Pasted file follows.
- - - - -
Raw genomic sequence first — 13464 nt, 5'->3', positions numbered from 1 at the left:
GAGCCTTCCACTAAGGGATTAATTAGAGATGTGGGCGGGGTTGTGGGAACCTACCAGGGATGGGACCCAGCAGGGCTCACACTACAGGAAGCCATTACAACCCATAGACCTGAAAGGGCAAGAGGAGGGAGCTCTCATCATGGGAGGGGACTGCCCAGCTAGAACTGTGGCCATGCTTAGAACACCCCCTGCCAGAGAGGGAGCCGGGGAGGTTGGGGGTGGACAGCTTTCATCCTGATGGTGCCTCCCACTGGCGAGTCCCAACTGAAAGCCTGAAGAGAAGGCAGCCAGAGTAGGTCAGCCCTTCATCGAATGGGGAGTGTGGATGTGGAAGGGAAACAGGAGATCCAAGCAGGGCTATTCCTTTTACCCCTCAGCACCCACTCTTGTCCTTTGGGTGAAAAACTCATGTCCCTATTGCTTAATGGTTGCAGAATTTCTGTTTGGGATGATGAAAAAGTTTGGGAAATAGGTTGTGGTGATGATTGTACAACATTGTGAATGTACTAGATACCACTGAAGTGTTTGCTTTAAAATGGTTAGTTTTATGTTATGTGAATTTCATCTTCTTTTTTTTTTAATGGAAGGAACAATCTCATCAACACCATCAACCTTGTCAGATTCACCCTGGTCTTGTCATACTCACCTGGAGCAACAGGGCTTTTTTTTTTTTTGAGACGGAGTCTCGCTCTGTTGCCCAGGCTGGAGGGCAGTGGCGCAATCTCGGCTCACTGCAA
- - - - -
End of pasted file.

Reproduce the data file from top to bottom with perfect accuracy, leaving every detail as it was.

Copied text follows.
Raw genomic sequence first — 13464 nt, 5'->3', positions numbered from 1 at the left:
GAGCCTTCCACTAAGGGATTAATTAGAGATGTGGGCGGGGTTGTGGGAACCTACCAGGGATGGGACCCAGCAGGGCTCACACTACAGGAAGCCATTACAACCCATAGACCTGAAAGGGCAAGAGGAGGGAGCTCTCATCATGGGAGGGGACTGCCCAGCTAGAACTGTGGCCATGCTTAGAACACCCCCTGCCAGAGAGGGAGCCGGGGAGGTTGGGGGTGGACAGCTTTCATCCTGATGGTGCCTCCCACTGGCGAGTCCCAACTGAAAGCCTGAAGAGAAGGCAGCCAGAGTAGGTCAGCCCTTCATCGAATGGGGAGTGTGGATGTGGAAGGGAAACAGGAGATCCAAGCAGGGCTATTCCTTTTACCCCTCAGCACCCACTCTTGTCCTTTGGGTGAAAAACTCATGTCCCTATTGCTTAATGGTTGCAGAATTTCTGTTTGGGATGATGAAAAAGTTTGGGAAATAGGTTGTGGTGATGATTGTACAACATTGTGAATGTACTAGATACCACTGAAGTGTTTGCTTTAAAATGGTTAGTTTTATGTTATGTGAATTTCATCTTCTTTTTTTTTTAATGGAAGGAACAATCTCATCAACACCATCAACCTTGTCAGATTCACCCTGGTCTTGTCATACTCACCTGGAGCAACAGGGCTTTTTTTTTTTTTGAGACGGAGTCTCGCTCTGTTGCCCAGGCTGGAGGGCAGTGGCGCAATCTCGGCTCACTGCAA